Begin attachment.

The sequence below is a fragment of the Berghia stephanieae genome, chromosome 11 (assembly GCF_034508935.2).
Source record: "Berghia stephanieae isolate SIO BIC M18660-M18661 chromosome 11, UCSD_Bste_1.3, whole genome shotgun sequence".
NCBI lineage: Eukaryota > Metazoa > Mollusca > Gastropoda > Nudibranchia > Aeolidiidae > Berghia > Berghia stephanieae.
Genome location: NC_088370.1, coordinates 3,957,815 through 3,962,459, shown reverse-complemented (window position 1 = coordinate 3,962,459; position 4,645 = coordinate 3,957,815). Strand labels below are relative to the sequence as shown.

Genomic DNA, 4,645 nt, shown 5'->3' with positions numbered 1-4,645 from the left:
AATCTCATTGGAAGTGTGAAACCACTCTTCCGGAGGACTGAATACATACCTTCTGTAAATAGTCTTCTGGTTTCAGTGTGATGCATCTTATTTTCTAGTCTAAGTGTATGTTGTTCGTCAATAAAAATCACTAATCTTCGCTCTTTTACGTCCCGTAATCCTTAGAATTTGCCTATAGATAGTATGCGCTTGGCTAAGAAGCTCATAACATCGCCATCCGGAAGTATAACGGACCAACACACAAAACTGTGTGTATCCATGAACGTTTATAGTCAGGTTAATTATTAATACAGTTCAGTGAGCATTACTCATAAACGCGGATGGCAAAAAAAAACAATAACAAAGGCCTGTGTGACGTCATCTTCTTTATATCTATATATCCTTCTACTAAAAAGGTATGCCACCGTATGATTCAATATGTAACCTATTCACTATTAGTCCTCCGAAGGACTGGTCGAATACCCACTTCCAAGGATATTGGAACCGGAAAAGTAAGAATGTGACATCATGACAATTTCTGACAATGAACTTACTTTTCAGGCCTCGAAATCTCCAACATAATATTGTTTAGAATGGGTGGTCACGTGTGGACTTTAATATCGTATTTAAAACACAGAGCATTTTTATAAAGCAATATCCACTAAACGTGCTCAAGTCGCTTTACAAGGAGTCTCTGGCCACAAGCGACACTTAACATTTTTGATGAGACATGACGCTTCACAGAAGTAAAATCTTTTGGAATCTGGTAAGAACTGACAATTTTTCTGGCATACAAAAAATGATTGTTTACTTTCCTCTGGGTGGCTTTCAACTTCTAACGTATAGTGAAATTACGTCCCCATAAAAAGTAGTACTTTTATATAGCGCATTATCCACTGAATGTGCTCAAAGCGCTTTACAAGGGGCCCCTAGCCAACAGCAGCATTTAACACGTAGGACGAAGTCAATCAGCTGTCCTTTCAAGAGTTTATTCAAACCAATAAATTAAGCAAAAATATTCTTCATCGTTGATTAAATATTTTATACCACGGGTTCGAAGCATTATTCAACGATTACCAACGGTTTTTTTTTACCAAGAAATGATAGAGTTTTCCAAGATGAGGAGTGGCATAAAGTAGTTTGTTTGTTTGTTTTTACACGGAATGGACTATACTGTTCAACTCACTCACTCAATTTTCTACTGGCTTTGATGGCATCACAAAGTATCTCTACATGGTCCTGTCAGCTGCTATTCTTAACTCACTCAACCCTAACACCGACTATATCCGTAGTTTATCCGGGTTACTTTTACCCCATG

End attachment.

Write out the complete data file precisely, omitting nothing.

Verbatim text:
The sequence below is a fragment of the Berghia stephanieae genome, chromosome 11 (assembly GCF_034508935.2).
Source record: "Berghia stephanieae isolate SIO BIC M18660-M18661 chromosome 11, UCSD_Bste_1.3, whole genome shotgun sequence".
NCBI lineage: Eukaryota > Metazoa > Mollusca > Gastropoda > Nudibranchia > Aeolidiidae > Berghia > Berghia stephanieae.
Genome location: NC_088370.1, coordinates 3,957,815 through 3,962,459, shown reverse-complemented (window position 1 = coordinate 3,962,459; position 4,645 = coordinate 3,957,815). Strand labels below are relative to the sequence as shown.

Genomic DNA, 4,645 nt, shown 5'->3' with positions numbered 1-4,645 from the left:
AATCTCATTGGAAGTGTGAAACCACTCTTCCGGAGGACTGAATACATACCTTCTGTAAATAGTCTTCTGGTTTCAGTGTGATGCATCTTATTTTCTAGTCTAAGTGTATGTTGTTCGTCAATAAAAATCACTAATCTTCGCTCTTTTACGTCCCGTAATCCTTAGAATTTGCCTATAGATAGTATGCGCTTGGCTAAGAAGCTCATAACATCGCCATCCGGAAGTATAACGGACCAACACACAAAACTGTGTGTATCCATGAACGTTTATAGTCAGGTTAATTATTAATACAGTTCAGTGAGCATTACTCATAAACGCGGATGGCAAAAAAAAACAATAACAAAGGCCTGTGTGACGTCATCTTCTTTATATCTATATATCCTTCTACTAAAAAGGTATGCCACCGTATGATTCAATATGTAACCTATTCACTATTAGTCCTCCGAAGGACTGGTCGAATACCCACTTCCAAGGATATTGGAACCGGAAAAGTAAGAATGTGACATCATGACAATTTCTGACAATGAACTTACTTTTCAGGCCTCGAAATCTCCAACATAATATTGTTTAGAATGGGTGGTCACGTGTGGACTTTAATATCGTATTTAAAACACAGAGCATTTTTATAAAGCAATATCCACTAAACGTGCTCAAGTCGCTTTACAAGGAGTCTCTGGCCACAAGCGACACTTAACATTTTTGATGAGACATGACGCTTCACAGAAGTAAAATCTTTTGGAATCTGGTAAGAACTGACAATTTTTCTGGCATACAAAAAATGATTGTTTACTTTCCTCTGGGTGGCTTTCAACTTCTAACGTATAGTGAAATTACGTCCCCATAAAAAGTAGTACTTTTATATAGCGCATTATCCACTGAATGTGCTCAAAGCGCTTTACAAGGGGCCCCTAGCCAACAGCAGCATTTAACACGTAGGACGAAGTCAATCAGCTGTCCTTTCAAGAGTTTATTCAAACCAATAAATTAAGCAAAAATATTCTTCATCGTTGATTAAATATTTTATACCACGGGTTCGAAGCATTATTCAACGATTACCAACGGTTTTTTTTTACCAAGAAATGATAGAGTTTTCCAAGATGAGGAGTGGCATAAAGTAGTTTGTTTGTTTGTTTTTACACGGAATGGACTATACTGTTCAACTCACTCACTCAATTTTCTACTGGCTTTGATGGCATCACAAAGTATCTCTACATGGTCCTGTCAGCTGCTATTCTTAACTCACTCAACCCTAACACCGACTATATCCGTAGTTTATCCGGGTTACTTTTACCCCATG